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Record, Edit & Share Student Podcasts on Windows

student podcasts windows

In a recent post, I looked at some of the best ways to record a podcast on an iPad. This time, I am going to switch platforms and look at the options you have for recording podcasts on a Windows computer. So, whether you have desktops, laptops or Surface tablets, this is the guide for you. It includes free and low cost options for teachers (or anyone else) who wants to record, edit and share podcasts from a Windows device.

Audio Recording Options for PC Users

If you use Windows 7 or Windows 8 you can take advantage of a free, built-in app called Sound Recorder. This comes pre-installed with these versions of Windows and is perfectly capable of recording good, clear audio. Windows 10 users have a very similar app called Voice Recorder that works in much the same way. You can also use free software like Audacity to record your podcasts, but more on that in a minute. The last thing you need to know for recording audio podcasts on a Windows PC is how to make sure external microphones are set as the default device. Why? Plugging in a USB microphone won’t always mean that device is selected when you want to record audio, so use this handy guide to switch input devices in the Control Panel.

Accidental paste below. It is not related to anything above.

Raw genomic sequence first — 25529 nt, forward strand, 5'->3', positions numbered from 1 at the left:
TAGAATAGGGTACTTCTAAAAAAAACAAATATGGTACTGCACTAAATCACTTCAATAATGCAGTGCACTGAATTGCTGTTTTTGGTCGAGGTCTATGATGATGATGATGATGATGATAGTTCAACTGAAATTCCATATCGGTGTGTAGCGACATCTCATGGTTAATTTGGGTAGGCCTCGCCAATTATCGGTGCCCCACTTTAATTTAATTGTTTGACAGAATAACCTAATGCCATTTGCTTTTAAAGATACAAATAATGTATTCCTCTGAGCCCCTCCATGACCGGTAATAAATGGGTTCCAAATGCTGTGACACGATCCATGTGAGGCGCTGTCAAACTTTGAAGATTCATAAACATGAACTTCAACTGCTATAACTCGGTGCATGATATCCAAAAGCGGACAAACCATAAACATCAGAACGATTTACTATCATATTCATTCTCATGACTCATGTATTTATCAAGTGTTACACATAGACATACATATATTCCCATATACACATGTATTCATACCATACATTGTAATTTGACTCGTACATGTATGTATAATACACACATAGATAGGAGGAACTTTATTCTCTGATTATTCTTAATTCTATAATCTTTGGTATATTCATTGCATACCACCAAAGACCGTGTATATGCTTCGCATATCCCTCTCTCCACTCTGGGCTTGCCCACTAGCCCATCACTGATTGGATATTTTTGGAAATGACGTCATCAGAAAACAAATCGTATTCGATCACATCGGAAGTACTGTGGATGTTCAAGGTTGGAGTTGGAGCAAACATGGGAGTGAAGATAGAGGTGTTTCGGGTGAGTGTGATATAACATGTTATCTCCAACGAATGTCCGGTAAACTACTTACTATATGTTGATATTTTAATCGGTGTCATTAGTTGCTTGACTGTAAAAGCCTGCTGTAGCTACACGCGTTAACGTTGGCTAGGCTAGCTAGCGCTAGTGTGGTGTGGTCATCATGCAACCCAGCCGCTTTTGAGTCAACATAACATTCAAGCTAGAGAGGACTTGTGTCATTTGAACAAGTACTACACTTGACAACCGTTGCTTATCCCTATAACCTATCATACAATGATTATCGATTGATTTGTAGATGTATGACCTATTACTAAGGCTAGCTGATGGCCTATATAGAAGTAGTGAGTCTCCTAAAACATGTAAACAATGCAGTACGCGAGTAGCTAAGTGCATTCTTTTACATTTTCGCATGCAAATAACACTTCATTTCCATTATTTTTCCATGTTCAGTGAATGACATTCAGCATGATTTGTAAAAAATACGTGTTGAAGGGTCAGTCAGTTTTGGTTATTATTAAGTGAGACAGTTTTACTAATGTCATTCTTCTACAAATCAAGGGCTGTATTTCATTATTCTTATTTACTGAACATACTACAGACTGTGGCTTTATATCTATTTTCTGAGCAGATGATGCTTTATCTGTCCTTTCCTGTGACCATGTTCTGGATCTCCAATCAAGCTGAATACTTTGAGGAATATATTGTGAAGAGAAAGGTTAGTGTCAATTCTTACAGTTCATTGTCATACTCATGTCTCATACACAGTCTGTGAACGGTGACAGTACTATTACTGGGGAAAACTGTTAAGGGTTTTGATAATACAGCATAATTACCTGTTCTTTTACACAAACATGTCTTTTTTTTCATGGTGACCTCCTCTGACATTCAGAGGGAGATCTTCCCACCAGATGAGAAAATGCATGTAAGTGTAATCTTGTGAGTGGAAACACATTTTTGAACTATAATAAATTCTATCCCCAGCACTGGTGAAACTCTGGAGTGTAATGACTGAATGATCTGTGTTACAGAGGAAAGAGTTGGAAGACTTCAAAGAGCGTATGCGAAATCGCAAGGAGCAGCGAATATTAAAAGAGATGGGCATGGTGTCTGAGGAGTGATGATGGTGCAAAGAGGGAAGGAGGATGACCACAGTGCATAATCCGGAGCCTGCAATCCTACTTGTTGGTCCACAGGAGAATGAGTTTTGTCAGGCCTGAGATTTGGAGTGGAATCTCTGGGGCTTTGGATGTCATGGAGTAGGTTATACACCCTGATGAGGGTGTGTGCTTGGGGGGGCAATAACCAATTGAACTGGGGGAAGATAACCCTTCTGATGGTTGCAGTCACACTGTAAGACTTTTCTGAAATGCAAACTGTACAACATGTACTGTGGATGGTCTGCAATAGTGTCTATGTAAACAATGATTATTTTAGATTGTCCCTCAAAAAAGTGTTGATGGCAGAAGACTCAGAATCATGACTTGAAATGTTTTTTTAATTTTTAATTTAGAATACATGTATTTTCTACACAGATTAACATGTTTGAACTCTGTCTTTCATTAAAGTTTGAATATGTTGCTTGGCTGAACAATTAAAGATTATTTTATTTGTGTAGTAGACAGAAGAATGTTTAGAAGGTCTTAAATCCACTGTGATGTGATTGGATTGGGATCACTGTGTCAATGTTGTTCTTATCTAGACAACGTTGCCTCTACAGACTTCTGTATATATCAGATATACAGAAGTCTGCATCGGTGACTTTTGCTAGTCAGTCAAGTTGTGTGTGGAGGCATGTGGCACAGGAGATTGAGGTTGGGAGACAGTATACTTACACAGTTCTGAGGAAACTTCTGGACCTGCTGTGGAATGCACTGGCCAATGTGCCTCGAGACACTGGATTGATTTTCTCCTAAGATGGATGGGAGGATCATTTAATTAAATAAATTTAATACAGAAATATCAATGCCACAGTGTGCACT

Windows 10 Voice Recorder

Edit Podcast Audio for Free on Windows Computers

Editing is optional, depending on your needs, but sometimes it is nice to be able to add some royalty-free music to the beginning and/or end of your podcast, or to edit out some mistakes. Although you can do some very basic trims on the Sound Recorder or Voice Recorder apps, more serious edits are best left to a dedicated audio editor. Audacity is a free, open source recording and editing program that will do just that. It works on Windows, Mac and Linux computers and can be downloaded here.